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Vietnam is a beautiful land of sublime landscapes and vibrant cities. The country is starting its three-phase plan to resume regular international flights from 2022! Now is the perfect time to start planning your trip and the top 5 destinations in Vietnam that you must not miss!
The Mekong Delta
Vietnam’s Mekong River winds through the south of the country and feeds nine tributaries that make up the fertile Mekong Delta, known as the Vietnam’s ‘rice bowl’. For hundreds of years, communities have existed on the river and depend on it for food and travel. The main town in the heart of the delta is Can Tho, a busy cultural and transportation hub, whose waterfront is lined with floating restaurants, pagodas, hotels, and peaceful gardens. It is an ideal base for exploring the temples, lush orchards and traditional villages of the region.
From Can Tho, take a boat cruise around the the famous floating markets of the delta. In bustling Cai Rang, wholesalers converge en masse on the canals, piloting boats laden with locally grown fruits and vegetables. Phong Dien is a quieter, more traditional floating market, where cooking utensils, farm tools, and fishing gear can be won alongside fresh produce. Here you’ll find more scull boats than motorboats, and a more laid back vibe than Cai Rang. Most of the stock market is early in the morning, so set your alarm clock to beat the heat and the crowds.
Phu Quoc Island
Located in the Gulf of Thailand off the coast of Cambodia, Phu Quoc Island is the largest of the 28 isolated islets that make up the Phu Quoc region of Vietnam. A beach lover’s paradiseThe island has more than 20 shores, including Long Beach, a 20 km stretch of powdery white sand, perfectly placed to watch the setting sun. Much of Phu Quoc’s rugged interior is designated a UNESCO Protected Biosphere, a pristine wilderness of craggy peaks, tropical rainforest, and plunging waterfalls. The coral reefs that surround the island are home to hawksbill and green turtles, and are great for diving and snorkeling. Take a ride in the cable car that connects Phu Quoc Island with neighboring Hon Thom and enjoy spectacular seascapes as you glide through the air, eight kilometers across the Gulf.
This historic seaside town and former commercial port has its roots in the 15e century. Perfectly car-free, the picturesque old town offers a charming cultural blend of Japanese, Chinese and French colonial architecture, crossed by a network of canals. Don’t miss the beautiful Japanese Covered Bridge, built in 1590 to connect the Japanese and Chinese communities of Hoi An.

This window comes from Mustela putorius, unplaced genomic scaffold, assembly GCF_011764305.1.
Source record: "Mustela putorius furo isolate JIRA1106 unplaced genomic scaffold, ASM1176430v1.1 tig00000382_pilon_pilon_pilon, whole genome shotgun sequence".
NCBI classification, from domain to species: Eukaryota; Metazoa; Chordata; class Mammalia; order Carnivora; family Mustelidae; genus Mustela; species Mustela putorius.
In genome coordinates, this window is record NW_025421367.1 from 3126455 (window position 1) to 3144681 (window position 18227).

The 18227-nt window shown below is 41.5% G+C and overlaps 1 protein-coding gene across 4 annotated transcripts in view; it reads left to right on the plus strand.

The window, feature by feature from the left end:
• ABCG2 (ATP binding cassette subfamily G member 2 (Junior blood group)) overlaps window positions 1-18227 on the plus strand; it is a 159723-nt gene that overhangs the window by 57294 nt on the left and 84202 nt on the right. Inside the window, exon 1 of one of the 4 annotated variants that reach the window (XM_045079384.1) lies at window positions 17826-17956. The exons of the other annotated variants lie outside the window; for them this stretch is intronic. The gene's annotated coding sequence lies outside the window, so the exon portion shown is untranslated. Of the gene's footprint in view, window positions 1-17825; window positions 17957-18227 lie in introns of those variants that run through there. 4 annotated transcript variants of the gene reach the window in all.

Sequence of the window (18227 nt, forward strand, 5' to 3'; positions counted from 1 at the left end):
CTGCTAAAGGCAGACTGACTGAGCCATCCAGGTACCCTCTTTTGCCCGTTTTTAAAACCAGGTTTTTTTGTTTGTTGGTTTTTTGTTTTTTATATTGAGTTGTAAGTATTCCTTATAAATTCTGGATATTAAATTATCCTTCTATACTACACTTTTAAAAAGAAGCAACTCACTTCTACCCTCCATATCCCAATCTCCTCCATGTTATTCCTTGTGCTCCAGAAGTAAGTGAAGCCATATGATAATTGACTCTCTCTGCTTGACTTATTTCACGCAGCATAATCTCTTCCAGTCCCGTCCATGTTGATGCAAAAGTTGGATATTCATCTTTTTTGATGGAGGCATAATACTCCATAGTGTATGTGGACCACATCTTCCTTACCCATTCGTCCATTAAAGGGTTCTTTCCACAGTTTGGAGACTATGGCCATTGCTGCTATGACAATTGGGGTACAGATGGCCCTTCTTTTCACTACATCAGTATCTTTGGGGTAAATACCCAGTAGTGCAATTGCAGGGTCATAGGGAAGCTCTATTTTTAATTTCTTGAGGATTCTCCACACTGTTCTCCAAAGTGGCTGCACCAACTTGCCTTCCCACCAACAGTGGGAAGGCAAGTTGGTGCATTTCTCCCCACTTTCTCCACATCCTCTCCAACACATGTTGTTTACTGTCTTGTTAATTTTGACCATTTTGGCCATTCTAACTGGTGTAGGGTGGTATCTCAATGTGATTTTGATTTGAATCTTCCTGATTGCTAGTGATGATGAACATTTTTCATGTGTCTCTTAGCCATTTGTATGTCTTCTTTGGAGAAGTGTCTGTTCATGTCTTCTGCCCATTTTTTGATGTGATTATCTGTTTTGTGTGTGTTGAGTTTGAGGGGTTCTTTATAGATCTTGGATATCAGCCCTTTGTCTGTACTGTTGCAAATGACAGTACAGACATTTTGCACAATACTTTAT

The city enjoys a vibrant culinary reputation, a nod to centuries of cultural diversity. Take part in a cooking class where you’ll head to the market to shop for locally grown ingredients, then learn to cook (and devour) a tempting feast. Rent a bicycle and explore the surrounding countryside along quiet country roads lined with bright green rice fields. Five kilometers north of town you will find the white sands of An Bang beach, where you can cool off in the waves and lounge under thatched-roof umbrellas before having a beer and a bite to eat at one of the beach bars.
The bustling capital of Vietnam is an alluring mix of ancient temples, serene lakes, tree-lined boulevards, cacophonous traffic and historic colonial architecture. Stroll through the narrow alleys of the prosperous old quarter, filled with craft shops, bars, cafes and the irresistible aromas of street food stalls. Stroll along the tree-lined shores of serene Hoan Kiem lake, the lung of the city, where locals come to relax and practice yoga and tai chi. An 18e The temple of the century, Ngoc Son, sits on a small island in the center of the lake. Look closely and you may spot the endangered softshell turtles that reside in the waters. For shopping, head to Dong Xuan Market, Hanoi’s largest, where you can browse four floors of clothing, food, and electrical goods. Bring your bartering skills – it’s all part of the fun!
Located in the northeast of the country, glittering Ha Long Bay is valued for its amazing natural beauty. The region is Vietnam’s number one tourist attraction, thanks to its splendid otherworldly appearance. This UNESCO World Heritage Site comprises a vast expanse of emerald sea dotted with over 1,600 protruding karsts, limestone islands that rise dramatically out of the water. Many tree-lined islets contain surreal caves filled with stalagmites and stalactites. Take an excursion aboard a traditional Vietnamese junk or sailboat. You’ll cruise around the bay, stopping at many of the island’s unspoiled beaches where you can swim, kayak, and snorkel in the idyllic waters.
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The first direct flights between Vietnam and the United States will launch this month
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